The story begins with a pilgrimage to the 100-inch telescope at Mount Wilson in California, where Hubble discovered that our universe is expanding, thus laying the observational foundation for the big-bang theory and modern cosmology. The 100-inch pushed the technological boundaries of its time, but it has long been outstripped by modern telescopes now scanning the night skies. Every evening, they open their giant domes to peer more than halfway across the universe, gathering light, sometimes one photon at a time. The instruments that analyze this light are equally powerful, such as the 8.6-ton spectrograph that's helping astronomers study the universe slice by slice with incredible accuracy. In contrast are the small, hockey-puck-size silicon and germanium detectors, so exquisitely engineered that they are handled like works of art. They wait patiently, day after day, week after week, for the merest hint of dark matter.
These experiments are dwarfed by gigantic balloons that soar into the stratosphere bearing experiments that search for primordial antimatter and study the cosmic microwave background (a radiation left over from the big bang).
Experimental physics reaches its pinnacle at the Large Hadron Collider, the world's largest particle smasher. Machines weighing thousands of tons monitor the paths of subatomic particles with micrometer precision. These particles spew forth from collisions of proton beams - each beam carrying as much energy as a 400-ton train going 150 kilometers per hour. Superconducting magnets that are colder than deep space strain to keep these beams confined to their paths around a 27-kilometer-long underground tunnel. New particles that emerge from the cauldron of proton smashups may contain anything from the Higgs boson to dark matter to the first hints of extra dimensions.
These magnificent telescopes and detectors can work only in the most extreme settings. Their surreal environments are the unsung characters in this unfolding story - venues rarely appreciated and often overlooked. The cold, dry air above the Atacama Desert high in the Chilean Andes, where not a blade of grass can grow, allows starlight that has traveled for billions of years to enter a telescope without being smudged in its final approach by something as mundane as water vapor. (Space-based instruments, of course - such as the Hubble Space Telescope - don't have to contend with the atmosphere's deleterious effect on light.) The crystalline clarity of Lake Baikal in Siberia is crucial to a pioneering underwater neutrino telescope, and Russian physicists endure the piercing cold to camp on the frozen lake and work on their submerged instrument.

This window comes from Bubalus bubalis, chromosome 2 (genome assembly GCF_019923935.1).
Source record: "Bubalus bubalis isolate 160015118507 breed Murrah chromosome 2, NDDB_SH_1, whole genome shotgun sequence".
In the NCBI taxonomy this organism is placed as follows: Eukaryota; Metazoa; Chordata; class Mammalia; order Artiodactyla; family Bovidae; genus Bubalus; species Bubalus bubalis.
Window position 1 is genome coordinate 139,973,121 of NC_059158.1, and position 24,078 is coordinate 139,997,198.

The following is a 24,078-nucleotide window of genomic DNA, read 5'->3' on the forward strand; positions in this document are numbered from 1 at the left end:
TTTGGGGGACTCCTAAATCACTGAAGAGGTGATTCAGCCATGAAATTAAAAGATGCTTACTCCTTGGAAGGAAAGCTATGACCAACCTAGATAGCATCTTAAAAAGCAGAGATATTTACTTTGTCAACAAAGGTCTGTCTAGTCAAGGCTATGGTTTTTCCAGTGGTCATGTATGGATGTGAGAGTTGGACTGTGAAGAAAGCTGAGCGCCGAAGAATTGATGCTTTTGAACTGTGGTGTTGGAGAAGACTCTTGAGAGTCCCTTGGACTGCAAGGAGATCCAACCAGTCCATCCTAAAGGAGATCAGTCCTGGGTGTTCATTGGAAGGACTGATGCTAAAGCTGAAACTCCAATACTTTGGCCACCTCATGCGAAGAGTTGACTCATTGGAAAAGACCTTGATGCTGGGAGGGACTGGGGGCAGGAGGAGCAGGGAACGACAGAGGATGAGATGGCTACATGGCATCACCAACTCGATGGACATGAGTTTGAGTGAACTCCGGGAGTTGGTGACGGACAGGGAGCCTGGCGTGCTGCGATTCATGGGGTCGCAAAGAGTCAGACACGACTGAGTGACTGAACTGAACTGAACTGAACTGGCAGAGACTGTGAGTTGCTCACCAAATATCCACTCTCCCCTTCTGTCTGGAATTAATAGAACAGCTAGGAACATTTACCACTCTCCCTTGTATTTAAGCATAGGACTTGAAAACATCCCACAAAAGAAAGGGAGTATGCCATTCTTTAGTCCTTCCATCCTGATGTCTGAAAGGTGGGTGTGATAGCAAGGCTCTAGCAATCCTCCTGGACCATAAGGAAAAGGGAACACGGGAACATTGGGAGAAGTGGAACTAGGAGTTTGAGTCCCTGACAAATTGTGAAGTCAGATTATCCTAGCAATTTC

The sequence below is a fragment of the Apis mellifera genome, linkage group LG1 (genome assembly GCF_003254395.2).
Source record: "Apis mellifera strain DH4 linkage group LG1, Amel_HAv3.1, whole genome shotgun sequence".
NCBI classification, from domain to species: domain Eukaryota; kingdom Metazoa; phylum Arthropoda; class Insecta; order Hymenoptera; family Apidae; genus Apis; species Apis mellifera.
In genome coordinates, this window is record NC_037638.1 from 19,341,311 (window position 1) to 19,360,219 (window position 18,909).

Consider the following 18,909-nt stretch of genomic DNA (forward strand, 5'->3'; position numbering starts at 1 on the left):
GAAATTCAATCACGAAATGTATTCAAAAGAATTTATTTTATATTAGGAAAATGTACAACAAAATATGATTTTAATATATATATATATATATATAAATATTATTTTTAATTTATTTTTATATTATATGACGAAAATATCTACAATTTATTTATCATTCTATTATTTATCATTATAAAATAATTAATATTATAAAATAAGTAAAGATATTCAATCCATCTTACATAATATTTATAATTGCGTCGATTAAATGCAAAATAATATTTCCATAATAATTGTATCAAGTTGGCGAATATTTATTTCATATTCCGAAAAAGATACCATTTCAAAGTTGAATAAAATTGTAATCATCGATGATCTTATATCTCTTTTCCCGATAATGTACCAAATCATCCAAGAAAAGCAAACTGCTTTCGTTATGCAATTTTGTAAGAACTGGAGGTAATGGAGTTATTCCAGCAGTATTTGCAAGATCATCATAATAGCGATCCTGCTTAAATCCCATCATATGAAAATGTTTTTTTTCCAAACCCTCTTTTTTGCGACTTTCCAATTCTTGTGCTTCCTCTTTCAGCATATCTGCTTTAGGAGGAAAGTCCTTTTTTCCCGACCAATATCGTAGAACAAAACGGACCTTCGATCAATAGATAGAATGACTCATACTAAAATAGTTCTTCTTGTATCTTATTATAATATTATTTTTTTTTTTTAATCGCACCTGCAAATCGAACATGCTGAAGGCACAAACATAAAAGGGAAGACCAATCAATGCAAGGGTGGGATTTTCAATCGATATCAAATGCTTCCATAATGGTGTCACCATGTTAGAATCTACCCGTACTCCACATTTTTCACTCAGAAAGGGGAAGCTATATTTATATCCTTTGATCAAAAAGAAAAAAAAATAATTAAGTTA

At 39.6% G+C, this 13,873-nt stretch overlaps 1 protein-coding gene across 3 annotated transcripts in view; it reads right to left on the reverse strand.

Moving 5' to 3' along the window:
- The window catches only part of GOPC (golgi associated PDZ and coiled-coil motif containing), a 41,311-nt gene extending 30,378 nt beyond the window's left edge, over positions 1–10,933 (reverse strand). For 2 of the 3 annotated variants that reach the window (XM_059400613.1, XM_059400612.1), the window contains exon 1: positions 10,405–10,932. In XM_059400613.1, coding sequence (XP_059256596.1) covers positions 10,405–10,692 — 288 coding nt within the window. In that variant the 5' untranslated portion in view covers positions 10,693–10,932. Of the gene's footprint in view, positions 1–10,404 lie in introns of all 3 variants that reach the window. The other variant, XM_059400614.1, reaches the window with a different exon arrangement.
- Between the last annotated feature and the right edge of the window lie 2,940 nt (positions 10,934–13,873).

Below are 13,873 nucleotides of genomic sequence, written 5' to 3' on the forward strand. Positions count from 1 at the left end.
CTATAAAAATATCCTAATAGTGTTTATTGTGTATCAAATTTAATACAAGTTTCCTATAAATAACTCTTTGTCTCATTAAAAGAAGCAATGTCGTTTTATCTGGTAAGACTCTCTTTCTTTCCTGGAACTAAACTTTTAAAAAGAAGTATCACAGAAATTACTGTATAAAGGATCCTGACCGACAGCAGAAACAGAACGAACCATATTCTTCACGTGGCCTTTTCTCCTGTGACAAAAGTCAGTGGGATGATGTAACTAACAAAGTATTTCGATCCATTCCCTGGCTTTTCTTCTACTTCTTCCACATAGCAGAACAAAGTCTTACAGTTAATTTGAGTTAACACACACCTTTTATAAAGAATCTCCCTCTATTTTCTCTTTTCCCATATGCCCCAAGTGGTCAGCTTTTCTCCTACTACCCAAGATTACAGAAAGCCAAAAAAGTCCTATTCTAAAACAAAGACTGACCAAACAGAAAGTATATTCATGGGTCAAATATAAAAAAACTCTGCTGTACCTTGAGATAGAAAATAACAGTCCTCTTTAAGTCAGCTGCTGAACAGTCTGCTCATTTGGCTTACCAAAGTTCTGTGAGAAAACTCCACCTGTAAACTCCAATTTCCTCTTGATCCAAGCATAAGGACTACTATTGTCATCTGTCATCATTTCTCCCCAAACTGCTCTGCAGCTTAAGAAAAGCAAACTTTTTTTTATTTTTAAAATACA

Descending into the Earth's crust affords similar benefits. Deep within an abandoned iron mine in Minnesota, physicists hunt for dark matter, their detectors shielded from the chaos of cosmic rays by a half mile of rock. The sweat-drenched miners who dug these mines with nothing more than drill bits and sledgehammers could hardly have imagined the role their mine now plays in deciphering the nature of our universe. Meanwhile, a vast and arid land in the interior of South Africa - a desolate expanse devoid of pollution - has been proposed as the site of the world's biggest radio telescope, its three thousand antennas capable of sweeping across vast swaths of the universe faster than any instrument ever built.
As extreme destinations go, there are few that compare with Antarctica, on average the coldest, driest, and highest continent on Earth. It's a land so frigid that a sharp intake of breath can sear one's lungs. Moist exhaled air freezes in an instant, and mortal danger, in the form of snow-covered crevasses, is only a moment of distraction away. Still, cosmologists cherish the Antarctic Plateau for its thin, dry, stable, and unpolluted air, and they are building gigantic telescopes to probe the cosmic microwave background with a precision that's impossible to emulate almost anywhere else on Earth. But it's not just the air above Antarctica that attracts the scientists. They are also turning the kilometers-thick ice at the South Pole into a neutrino detector. Nowhere else does there exist a block of material so massive, clear, and solid that it can be used to study the slipperiest particle in the universe. A frozen wasteland could lead us toward the correct theory of quantum gravity.
This book is a paean to the remote regions that are the soul of today's experimental cosmology. They astonish with their eloquence, whether it's the Milky Way strewn across a dark Chilean sky or the ethereal Hanle Valley ensconced in a secluded corner of the Tibetan Plateau, shielded from the world by the 8,000-meter peaks of the Greater Himalayas. Despite their differences, these places share a profound minimalism: There is nothing extraneous, none of the noise or distractions of modern society. A glaciologist I met in Antarctica spoke of the “absolute stillness” he felt on that continent, faced with only the elements, which were too extreme to ignore. Cosmology needs these places if it is to solve the pressing questions of our existence.